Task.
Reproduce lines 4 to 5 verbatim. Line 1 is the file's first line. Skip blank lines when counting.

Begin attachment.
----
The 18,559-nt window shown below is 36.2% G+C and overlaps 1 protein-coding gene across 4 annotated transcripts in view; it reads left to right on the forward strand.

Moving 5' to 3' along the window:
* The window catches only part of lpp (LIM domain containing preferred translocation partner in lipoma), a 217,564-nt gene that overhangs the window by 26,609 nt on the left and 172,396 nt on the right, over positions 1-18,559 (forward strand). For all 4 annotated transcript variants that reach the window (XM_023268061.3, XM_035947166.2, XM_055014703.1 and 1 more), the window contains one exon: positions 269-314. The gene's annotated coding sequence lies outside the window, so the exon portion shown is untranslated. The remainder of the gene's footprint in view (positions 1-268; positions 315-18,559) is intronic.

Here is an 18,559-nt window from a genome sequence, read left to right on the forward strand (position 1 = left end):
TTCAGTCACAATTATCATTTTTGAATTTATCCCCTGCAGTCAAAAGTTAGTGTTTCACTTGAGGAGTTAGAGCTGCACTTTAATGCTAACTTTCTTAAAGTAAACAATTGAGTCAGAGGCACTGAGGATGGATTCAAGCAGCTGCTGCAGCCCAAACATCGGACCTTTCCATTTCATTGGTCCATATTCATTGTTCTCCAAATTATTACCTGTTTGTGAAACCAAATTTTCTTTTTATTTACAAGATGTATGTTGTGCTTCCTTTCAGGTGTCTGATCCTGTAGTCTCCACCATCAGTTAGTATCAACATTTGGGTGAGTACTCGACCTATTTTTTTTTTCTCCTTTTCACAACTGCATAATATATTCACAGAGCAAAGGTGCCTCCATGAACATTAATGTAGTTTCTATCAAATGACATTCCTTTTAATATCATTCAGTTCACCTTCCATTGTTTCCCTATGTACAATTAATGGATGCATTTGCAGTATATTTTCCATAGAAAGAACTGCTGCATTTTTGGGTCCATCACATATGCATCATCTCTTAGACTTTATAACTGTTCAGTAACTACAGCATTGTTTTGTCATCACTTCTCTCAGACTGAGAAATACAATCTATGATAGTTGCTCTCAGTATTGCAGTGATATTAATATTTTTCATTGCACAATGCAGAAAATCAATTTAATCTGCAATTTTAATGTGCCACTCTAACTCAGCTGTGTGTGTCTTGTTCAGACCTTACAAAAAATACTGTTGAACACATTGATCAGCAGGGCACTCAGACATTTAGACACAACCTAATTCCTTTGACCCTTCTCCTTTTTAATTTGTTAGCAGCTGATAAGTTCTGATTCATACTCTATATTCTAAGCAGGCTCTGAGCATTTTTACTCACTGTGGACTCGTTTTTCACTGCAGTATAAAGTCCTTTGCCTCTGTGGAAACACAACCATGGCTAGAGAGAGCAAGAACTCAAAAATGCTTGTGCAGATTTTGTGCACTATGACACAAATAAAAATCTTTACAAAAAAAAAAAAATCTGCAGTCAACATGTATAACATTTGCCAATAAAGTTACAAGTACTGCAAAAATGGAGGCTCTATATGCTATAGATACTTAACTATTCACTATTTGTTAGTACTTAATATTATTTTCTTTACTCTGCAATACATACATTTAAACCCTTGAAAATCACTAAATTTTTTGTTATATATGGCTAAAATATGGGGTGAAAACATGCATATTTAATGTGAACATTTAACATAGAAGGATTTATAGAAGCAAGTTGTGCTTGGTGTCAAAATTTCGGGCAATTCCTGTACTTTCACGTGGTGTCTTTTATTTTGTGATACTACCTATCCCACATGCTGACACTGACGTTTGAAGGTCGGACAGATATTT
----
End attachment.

Here is an 18,559-nt window from a genome sequence, read left to right on the forward strand (position 1 = left end):
TTCAGTCACAATTATCATTTTTGAATTTATCCCCTGCAGTCAAAAGTTAGTGTTTCACTTGAGGAGTTAGAGCTGCACTTTAATGCTAACTTTCTTAAAGTAAACAATTGAGTCAGAGGCACTGAGGATGGATTCAAGCAGCTGCTGCAGCCCAAACATCGGACCTTTCCATTTCATTGGTCCATATTCATTGTTCTCCAAATTATTACCTGTTTGTGAAACCAAATTTTCTTTTTATTTACAAGATGTATGTTGTGCTTCCTTTCAGGTGTCTGATCCTGTAGTCTCCACCATCAGTTAGTATCAACATTTGGGTGAGTACTCGACCTATTTTTTTTTTCTCCTTTTCACAACTGCATAATATATTCACAGAGCAAAGGTGCCTCCATGAACATTAATGTAGTTTCTATCAAATGACATTCCTTTTAATATCATTCAGTTCACCTTCCATTGTTTCCCTATGTACAATTAATGGATGCATTTGCAGTATATTTTCCATAGAAAGAACTGCTGCATTTTTGGGTCCATCACATATGCATCATCTCTTAGACTTTATAACTGTTCAGTAACTACAGCATTGTTTTGTCATCACTTCTCTCAGACTGAGAAATACAATCTATGATAGTTGCTCTCAGTATTGCAGTGATATTAATATTTTTCATTGCACAATGCAGAAAATCAATTTAATCTGCAATTTTAATGTGCCACTCTAACTCAGCTGTGTGTGTCTTGTTCAGACCTTACAAAAAATACTGTTGAACACATTGATCAGCAGGGCACTCAGACATTTAGACACAACCTAATTCCTTTGACCCTTCTCCTTTTTAATTTGTTAGCAGCTGATAAGTTCTGATTCATACTCTATATTCTAAGCAGGCTCTGAGCATTTTTACTCACTGTGGACTCGTTTTTCACTGCAGTATAAAGTCCTTTGCCTCTGTGGAAACACAACCATGGCTAGAGAGAGCAAGAACTCAAAAATGCTTGTGCAGATTTTGTGCACTATGACACAAATAAAAATCTTTACAAAAAAAAAAAAATCTGCAGTCAACATGTATAACATTTGCCAATAAAGTTACAAGTACTGCAAAAATGGAGGCTCTATATGCTATAGATACTTAACTATTCACTATTTGTTAGTACTTAATATTATTTTCTTTACTCTGCAATACATACATTTAAACCCTTGAAAATCACTAAATTTTTTGTTATATATGGCTAAAATATGGGGTGAAAACATGCATATTTAATGTGAACATTTAACATAGAAGGATTTATAGAAGCAAGTTGTGCTTGGTGTCAAAATTTCGGGCAATTCCTGTACTTTCACGTGGTGTCTTTTATTTTGTGATACTACCTATCCCACATGCTGACACTGACGTTTGAAGGTCGGACAGATATTT